Millennials, in general, are distrustful of saving money the old-fashioned way. Institutions like Social Security, the stock market, and even some types of savings accounts are generally not Millennial favorites. Why is this? Some have suggested that Millennials’ relative wealth inequality when compared to their parents is part of this. What else is going on here?
People born between the years of 1981 and 1996, also commonly known as Millennials, are now between the ages of 24 and 39. They’re also one of the most underpaid and overeducated generations in history when compared to their parents.
Despite being one of the most populous and influential generations in the US, their finances also amount for a fraction of the country’s economy.
This lack of liquid funds has had some serious impacts on the economy. New houses aren’t getting bought by young people, they’re getting purchased by real estate moguls who want to rent them out.
Millennials typically don’t invest in the stock market, or in their own retirement accounts. In fact, many people in this age group don’t have much in the way of savings at all.
Many of the people included in the age group came of age during a time of relative prosperity through the 90s and early 2000s. However, the financial collapse of 2008 sent shockwaves through the economy and the psyche of Americans who were just trying to get on their feet. This cut many opportunities out from under young people who would otherwise already be entering their highest-earning years.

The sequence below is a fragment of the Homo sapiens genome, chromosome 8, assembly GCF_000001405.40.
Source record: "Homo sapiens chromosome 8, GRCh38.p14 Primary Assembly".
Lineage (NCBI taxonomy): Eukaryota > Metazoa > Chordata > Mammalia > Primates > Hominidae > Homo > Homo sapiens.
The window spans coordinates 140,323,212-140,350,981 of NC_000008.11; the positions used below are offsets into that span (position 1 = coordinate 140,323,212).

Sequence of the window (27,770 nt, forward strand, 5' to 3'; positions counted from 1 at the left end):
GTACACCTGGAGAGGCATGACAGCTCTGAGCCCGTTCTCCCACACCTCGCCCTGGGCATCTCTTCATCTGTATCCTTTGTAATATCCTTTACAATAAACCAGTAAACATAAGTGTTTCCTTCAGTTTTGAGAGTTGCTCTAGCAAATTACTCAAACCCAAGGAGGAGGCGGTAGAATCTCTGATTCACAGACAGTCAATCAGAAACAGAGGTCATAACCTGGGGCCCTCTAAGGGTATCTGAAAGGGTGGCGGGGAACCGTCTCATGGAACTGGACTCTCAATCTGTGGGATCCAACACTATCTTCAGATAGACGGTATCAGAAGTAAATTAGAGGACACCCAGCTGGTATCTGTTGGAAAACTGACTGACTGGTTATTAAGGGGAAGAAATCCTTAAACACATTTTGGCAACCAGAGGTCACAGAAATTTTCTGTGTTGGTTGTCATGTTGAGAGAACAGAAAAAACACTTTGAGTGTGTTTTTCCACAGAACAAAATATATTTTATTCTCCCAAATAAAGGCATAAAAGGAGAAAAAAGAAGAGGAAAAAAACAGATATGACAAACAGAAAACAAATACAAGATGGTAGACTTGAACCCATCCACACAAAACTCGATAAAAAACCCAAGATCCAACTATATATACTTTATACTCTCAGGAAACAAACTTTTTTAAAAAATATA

This compounds with another issue: Student loan debt. Many Millennials feel as though they’ll never have a real shot at success because they’re saddled with crippling debts.
Between student loans, car payments, and rent, young people are feeling the squeeze of an economy that seems to only benefit the most wealthy. What are they supposed to do?
Well, they could start by following our advice. Millennials should be investing what money they do have. Sadly, many young people feel as though they’ve been harmed by this system of finances, and want no part in it.
This inherently limits their earning power. Where previous generations were eager to invest and see their money grow, Millennials eye the stock market warily, fearful that their savings could vanish in an instant.
However, investing in the future is the best way to be prepared for it. While Millennials may feel these institutions are evil, they aren’t really out to harm them. They exist to help them grow their financial futures, and there’s no better time to start saving than now.